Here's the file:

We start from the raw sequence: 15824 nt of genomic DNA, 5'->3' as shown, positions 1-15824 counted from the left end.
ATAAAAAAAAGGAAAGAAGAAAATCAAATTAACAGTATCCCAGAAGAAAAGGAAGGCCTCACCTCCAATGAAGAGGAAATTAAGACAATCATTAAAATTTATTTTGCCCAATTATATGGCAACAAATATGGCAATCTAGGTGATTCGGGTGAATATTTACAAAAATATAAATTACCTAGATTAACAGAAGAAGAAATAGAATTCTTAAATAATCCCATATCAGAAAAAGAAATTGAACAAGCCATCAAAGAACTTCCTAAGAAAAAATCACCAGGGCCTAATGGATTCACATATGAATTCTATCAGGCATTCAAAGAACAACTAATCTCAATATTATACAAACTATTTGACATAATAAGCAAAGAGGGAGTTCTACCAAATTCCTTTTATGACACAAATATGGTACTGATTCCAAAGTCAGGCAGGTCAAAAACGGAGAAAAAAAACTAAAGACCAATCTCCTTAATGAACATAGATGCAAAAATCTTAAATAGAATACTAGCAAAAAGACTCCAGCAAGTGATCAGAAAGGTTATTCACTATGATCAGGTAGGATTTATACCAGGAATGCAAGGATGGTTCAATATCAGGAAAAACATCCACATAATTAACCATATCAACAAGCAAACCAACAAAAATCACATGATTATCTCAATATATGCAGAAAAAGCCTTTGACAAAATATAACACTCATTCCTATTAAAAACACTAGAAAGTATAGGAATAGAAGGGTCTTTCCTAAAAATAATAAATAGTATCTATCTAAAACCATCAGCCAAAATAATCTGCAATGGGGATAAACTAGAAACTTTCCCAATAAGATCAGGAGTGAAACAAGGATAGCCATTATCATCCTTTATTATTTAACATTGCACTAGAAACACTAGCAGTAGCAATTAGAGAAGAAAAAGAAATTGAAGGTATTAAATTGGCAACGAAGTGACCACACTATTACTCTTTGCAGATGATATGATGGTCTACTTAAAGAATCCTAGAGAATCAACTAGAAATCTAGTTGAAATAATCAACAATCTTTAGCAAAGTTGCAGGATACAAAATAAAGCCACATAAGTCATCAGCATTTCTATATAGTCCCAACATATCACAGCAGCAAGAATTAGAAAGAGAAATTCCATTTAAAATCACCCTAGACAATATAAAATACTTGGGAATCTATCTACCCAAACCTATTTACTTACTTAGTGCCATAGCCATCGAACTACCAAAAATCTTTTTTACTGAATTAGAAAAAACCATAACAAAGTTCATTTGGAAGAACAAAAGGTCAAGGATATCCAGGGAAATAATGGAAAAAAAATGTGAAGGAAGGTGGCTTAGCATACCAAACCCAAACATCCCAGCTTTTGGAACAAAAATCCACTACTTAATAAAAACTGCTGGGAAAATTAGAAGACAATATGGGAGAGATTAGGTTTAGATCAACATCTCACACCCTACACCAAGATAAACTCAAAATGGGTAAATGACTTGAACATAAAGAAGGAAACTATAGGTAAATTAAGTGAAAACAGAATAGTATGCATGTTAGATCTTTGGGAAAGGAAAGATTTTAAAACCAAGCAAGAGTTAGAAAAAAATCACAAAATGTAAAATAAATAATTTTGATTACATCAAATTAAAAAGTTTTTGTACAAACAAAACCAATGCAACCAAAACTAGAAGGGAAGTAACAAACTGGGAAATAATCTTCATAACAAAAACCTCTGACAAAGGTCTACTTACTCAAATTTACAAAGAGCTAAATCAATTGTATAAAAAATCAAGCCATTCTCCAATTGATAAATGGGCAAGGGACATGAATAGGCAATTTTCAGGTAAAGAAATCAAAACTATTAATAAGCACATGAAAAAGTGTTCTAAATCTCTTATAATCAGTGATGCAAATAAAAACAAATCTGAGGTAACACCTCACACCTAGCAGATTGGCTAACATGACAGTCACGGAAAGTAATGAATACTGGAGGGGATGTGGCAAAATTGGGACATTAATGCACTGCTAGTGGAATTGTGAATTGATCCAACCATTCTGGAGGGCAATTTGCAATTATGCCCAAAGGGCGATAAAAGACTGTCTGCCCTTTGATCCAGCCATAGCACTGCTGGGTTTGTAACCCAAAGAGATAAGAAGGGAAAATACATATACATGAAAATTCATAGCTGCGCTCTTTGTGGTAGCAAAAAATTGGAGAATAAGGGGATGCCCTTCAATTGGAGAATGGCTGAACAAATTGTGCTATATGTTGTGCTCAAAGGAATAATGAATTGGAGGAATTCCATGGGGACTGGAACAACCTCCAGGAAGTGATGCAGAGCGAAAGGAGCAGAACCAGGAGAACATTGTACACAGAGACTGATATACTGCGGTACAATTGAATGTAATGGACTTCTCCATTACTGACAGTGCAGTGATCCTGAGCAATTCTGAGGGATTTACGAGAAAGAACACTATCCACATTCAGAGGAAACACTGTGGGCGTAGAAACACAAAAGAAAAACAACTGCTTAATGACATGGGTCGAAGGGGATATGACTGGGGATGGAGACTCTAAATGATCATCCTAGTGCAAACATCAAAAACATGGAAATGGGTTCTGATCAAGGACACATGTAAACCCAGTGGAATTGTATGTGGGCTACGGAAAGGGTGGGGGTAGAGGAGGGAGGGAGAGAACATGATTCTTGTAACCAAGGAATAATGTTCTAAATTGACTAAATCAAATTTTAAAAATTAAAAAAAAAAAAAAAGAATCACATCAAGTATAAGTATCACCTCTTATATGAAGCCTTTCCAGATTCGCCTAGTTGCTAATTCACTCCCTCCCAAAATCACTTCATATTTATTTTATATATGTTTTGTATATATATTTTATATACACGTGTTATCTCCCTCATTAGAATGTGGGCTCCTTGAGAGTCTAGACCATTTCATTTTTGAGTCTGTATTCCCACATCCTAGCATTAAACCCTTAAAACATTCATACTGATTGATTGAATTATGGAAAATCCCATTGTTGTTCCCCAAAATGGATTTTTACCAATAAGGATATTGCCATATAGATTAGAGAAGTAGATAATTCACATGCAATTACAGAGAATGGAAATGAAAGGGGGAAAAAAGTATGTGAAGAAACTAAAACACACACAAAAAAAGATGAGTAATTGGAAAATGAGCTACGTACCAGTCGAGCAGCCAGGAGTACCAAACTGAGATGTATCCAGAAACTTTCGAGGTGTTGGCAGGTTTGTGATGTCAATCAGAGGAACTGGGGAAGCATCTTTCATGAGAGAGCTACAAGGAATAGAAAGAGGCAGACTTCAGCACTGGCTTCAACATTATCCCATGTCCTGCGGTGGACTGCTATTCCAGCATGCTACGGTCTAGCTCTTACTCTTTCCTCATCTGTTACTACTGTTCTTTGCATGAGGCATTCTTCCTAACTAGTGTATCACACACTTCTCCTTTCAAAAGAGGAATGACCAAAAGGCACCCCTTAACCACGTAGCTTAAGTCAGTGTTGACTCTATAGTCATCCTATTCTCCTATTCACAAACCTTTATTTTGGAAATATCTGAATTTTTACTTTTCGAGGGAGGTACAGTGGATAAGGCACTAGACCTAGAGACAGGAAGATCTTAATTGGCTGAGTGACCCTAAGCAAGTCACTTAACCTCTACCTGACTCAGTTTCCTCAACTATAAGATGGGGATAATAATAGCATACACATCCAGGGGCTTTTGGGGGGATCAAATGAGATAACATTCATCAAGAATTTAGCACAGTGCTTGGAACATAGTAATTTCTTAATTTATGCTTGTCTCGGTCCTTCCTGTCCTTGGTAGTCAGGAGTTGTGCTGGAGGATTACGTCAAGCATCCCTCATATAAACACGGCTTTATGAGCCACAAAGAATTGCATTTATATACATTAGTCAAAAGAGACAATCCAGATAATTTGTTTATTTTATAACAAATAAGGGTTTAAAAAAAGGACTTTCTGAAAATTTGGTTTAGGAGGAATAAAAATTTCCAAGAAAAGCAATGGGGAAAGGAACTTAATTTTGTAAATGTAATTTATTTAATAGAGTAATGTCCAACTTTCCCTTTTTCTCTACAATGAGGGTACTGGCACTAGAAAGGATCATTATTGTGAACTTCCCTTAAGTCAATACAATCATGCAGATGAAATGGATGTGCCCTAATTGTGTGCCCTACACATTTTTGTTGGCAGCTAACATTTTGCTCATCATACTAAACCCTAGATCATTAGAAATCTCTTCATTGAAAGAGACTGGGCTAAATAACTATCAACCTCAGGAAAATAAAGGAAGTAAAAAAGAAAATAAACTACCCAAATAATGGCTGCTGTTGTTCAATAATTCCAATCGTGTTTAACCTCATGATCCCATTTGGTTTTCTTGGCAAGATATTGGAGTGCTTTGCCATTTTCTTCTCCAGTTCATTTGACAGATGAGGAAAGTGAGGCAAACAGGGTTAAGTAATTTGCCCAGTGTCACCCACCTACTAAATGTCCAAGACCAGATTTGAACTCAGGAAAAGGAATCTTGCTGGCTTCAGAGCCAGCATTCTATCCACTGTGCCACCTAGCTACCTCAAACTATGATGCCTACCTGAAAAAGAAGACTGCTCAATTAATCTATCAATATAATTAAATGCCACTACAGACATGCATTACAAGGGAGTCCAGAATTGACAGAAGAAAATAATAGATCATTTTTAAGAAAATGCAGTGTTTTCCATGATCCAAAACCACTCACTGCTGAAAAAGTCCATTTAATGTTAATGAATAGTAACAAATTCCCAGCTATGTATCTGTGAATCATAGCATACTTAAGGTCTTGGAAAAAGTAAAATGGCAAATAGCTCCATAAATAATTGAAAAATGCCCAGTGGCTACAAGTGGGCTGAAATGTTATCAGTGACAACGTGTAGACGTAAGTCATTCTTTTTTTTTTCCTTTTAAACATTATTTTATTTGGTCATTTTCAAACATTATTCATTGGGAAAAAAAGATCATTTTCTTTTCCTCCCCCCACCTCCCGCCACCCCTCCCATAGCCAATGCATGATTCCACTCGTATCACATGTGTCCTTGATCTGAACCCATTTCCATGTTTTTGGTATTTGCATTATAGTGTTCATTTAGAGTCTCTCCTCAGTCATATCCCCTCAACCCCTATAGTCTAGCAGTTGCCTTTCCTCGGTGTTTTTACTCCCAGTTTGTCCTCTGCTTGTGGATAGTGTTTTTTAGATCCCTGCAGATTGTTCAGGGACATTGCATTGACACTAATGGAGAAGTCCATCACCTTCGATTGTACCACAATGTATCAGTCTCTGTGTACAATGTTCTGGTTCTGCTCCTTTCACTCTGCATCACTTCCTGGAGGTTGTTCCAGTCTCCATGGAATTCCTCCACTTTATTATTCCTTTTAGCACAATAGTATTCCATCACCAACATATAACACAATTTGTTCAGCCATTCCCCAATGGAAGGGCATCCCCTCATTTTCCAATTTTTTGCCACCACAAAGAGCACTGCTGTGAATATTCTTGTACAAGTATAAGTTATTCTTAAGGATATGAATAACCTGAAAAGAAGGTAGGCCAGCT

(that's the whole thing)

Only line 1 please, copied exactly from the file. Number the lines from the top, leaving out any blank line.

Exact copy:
We start from the raw sequence: 15824 nt of genomic DNA, 5'->3' as shown, positions 1-15824 counted from the left end.